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How can a power series be found given the continued fraction $f(x)$?

I'm trying to find $f(x) =1+a_1x+\dfrac{a_2x^2}{2!}+\dfrac{a_3x^3}{3!}+\dfrac{a_4x^4}{4!}+\cdots$

I tried some ways to define $f(x)$ but I could not find the general patern. It goes to complex patern after $n=3$ in my approach. I think that I need another approach to problem.

$$\begin{align} &f_1(x)=\frac{1}{1+x}=1-x+x^2-x^3+\ldots\\ &f_2(x)=\frac{1}{1+\frac{x}{1+x^2}}=\frac{1+x^2}{1+x+x^2}\\ &f_3(x)=\frac{1}{1+\frac{x}{1+\frac{x^2}{1+x^3}}}=\frac{1+x^2+x^3}{1+x+x^2+x^3+x^4}\\ &\lim_{n\to \infty} {f_n(x)}=f(x) \end{align}$$

Could you please give me hand on how to find the patern of this function?

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up vote 5 down vote accepted

You are looking for the reciprocal of the classic Rogers-Ramanujan Continued fraction. A listing of some of the power series coefficients can be found here: OEIS. You might be able to find more references there.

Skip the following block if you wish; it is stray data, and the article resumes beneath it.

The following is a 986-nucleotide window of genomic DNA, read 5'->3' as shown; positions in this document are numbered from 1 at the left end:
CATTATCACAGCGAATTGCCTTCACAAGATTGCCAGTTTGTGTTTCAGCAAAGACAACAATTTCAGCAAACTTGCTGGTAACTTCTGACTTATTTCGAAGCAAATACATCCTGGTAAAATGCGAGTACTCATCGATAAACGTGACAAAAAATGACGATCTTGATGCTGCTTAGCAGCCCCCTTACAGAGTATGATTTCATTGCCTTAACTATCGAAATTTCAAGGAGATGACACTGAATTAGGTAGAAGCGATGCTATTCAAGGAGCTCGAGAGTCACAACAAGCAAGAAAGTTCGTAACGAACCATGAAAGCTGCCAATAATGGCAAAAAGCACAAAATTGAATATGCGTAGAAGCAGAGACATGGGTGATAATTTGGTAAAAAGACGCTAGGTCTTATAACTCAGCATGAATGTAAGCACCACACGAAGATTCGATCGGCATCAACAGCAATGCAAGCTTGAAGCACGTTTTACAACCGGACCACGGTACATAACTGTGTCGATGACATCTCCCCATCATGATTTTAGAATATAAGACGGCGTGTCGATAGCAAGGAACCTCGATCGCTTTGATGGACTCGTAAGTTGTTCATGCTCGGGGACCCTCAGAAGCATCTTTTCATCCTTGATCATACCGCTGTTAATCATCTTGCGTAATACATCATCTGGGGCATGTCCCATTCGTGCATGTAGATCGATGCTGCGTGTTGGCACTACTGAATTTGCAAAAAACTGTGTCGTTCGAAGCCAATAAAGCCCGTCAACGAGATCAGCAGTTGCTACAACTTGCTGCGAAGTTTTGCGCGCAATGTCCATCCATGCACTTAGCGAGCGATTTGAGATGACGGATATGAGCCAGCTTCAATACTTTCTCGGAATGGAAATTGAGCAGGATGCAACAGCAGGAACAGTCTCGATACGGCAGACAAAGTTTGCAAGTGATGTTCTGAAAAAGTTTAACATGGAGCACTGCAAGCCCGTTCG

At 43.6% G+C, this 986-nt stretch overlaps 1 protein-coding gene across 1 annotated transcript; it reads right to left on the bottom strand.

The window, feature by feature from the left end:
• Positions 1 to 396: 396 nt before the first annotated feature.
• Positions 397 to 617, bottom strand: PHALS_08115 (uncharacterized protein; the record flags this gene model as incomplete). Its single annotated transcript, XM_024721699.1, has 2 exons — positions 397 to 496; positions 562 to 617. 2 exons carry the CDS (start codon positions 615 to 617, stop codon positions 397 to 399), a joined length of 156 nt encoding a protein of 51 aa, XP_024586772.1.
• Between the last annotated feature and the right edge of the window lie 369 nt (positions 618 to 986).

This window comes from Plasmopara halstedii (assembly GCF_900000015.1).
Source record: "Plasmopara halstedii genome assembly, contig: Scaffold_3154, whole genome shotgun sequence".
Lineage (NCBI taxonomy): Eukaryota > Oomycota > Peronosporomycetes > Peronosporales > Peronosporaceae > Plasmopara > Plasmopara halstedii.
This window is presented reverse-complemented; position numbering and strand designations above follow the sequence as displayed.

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Thanks for the link. How can I get the same result as Rogers-Ramanujan got. I try to learn the proof. – Mathlover Apr 10 '12 at 21:50
@Mathlover: I haven't really gone through the proofs myself, and I don't expect they will be easy. I suggest you follow the references. These will probably be covered in some number theory textbooks. – Aryabhata Apr 10 '12 at 21:55
@Mathlover: you'll want to look at the "Ramanujan's Lost Notebooks" series published by Springer-Verlag; I forget which, but one of the volumes goes into excruciating detail (through a modular forms detour) to derive a series from the CF... – J. M. Apr 14 '12 at 3:07

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